This article is a translation of "Akkoord met Iran: nieuwe sancties en dreigementen"
The agreement as it stands now is already a formidable victory for the West. After all, Iran signed the Non-Proliferation Treaty (NPT) and hence is entitled to develop a peaceful nuclear energy programme under supervision of the International Atomic Energy Agency. Yet Tehran has agreed to downgrade that programme to a much lower level.
The NPT dates from the 1950s and has its origins in the fact that the US wanted to capitalise on its advantage in the domain of nuclear energy. Washington wanted to export nuclear plants and asked the recipient state to sign for not making bombs with them. Israel, Pakistan and India never signed the NPT, so they have no right to anything, but in the meantime have become nuclear powers because they are our friends, although this holds for India only since 1991 whilst Pakistan can still capsize in the wrong direction.
North Korea has a small nuclear capacity and will not regret it, because Gaddafi, who terminated the modest Libyan programme to get the Western sanctions lifted, no longer is around to explain that in hindsight this may not have been the best idea. The same holds for Saddam Hussein, whose nuclear power plant was bombed by Israel in 1981 (and for which Dutch Naval Intelligence at the time supplied supporting information).
That is how we deal with countries that we don’t like—and Iran is one of them. Because even apart from UN sanctions, American and EU sanctions, which hit the Iranian economy hard and deprived thousands of people of the medicines on which their survival depended, the agreement does not mention anywhere the assassination of atomic scientists in Iran by Israeli and Western agents. That was done by murderers on motorbikes, but also indirectly, by launching the malicious computer virus Stuxnet into the research programme, as a result of which a number of collaborators in the nuclear programme came into view as saboteurs and were given the death penalty.
The Mujahedeen-Khalq, MEK, an émigré organisation headquartered in Iraq, was even remove from the list of terror organisations to facilitate its operations in Iran.
Meanwhile the race is on for new propaganda. On 28 March last the the New York Times published an article by John Bolton, former UN ambassador under Bush Jr. and now parked in the ultra-right American Enterprise Institute (where our Ayaan Hirsi Ali too was welcomed after her departure from the Netherlands). In this piece Bolton calls for a sustained bombing campaign of Iran. That would be the only way to prevent that the country gets the bomb. Two weeks before the Washington Post carried an article with a similar message, by another neoconservative hardliner.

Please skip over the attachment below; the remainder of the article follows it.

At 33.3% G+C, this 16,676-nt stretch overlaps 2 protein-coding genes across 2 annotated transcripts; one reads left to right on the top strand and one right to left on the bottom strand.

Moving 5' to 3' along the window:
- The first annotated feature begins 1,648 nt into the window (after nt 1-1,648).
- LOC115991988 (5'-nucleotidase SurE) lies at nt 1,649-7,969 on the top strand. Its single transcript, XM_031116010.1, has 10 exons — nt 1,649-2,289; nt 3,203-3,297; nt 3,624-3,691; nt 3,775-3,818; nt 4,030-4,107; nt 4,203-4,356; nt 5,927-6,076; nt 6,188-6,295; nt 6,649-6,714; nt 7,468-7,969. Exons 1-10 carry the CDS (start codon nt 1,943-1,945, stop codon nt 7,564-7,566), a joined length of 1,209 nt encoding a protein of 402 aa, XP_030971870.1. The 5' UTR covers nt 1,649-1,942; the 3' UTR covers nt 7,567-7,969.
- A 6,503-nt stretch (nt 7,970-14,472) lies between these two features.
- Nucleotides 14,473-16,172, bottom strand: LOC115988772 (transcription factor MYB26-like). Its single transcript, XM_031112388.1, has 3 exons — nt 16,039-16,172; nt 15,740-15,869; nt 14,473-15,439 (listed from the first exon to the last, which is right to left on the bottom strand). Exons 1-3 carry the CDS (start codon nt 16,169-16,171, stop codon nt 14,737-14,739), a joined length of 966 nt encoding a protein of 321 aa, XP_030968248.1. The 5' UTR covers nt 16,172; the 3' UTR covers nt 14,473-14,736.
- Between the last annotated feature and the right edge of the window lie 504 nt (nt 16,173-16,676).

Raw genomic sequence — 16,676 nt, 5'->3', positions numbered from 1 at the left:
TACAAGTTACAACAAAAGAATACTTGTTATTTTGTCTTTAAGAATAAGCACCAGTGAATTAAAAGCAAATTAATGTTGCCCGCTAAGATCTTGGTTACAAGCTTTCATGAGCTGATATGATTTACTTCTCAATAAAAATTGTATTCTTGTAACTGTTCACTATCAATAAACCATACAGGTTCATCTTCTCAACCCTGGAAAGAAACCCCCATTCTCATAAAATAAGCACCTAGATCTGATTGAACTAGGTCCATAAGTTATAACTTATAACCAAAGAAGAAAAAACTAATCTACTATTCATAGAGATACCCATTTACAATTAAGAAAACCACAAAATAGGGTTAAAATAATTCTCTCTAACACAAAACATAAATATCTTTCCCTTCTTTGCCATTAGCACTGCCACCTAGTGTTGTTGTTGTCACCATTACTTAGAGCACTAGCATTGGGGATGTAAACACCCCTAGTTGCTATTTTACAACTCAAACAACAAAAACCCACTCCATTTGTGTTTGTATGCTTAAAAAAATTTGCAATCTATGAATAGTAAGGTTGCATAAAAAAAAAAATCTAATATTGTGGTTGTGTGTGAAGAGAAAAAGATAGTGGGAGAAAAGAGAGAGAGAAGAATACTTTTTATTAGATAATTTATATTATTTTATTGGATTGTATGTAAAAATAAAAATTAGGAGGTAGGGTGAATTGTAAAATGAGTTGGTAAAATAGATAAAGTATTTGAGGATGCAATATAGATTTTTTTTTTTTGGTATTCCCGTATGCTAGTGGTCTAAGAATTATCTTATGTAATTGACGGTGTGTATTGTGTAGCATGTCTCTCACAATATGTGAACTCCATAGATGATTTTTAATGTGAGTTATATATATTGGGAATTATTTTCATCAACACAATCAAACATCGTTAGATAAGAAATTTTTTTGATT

For a change (usually this is not mentioned of even denied) Bolton states that Israel has nuclear weapons too. But the neighbouring countries accept that because they understand that Tel Aviv has those weapons as a deterrent, not to provide cover for a war of aggression or even a first strike. In contrast to Iran that for many centuries has not conducted any offensive war, Israel is of course in a permanent state of war with a number of neighbours and it persists in an illegal occupation of the areas it conquered in the war of 1967.
That does not prevent Bolton from giving Israel a crucial role in a possible attack on Iran. The US task would be to eliminate a number of links in the atomic programme in a targeted campaign; Israel would have to do the heavy lifting; and then Washington must help the Iranian opposition to power in Tehran.
For the time being, the plans of Bolton c.s. stand little chance of being realised. However they do help to create a climate in which the abrogation of the definitive agreement at the end of Junbe becomes possible. And also to allow other ‘opinion makers’ like the New York Times columnist, Thomas Friedman, to float even wilder plans, such as the arming of…. ISIS (to bring down Assad after all).
The question that arises wit hall of this is when and if voices in Europe will be heard to take their distance from raising tension in the world.
Kees van der Pijl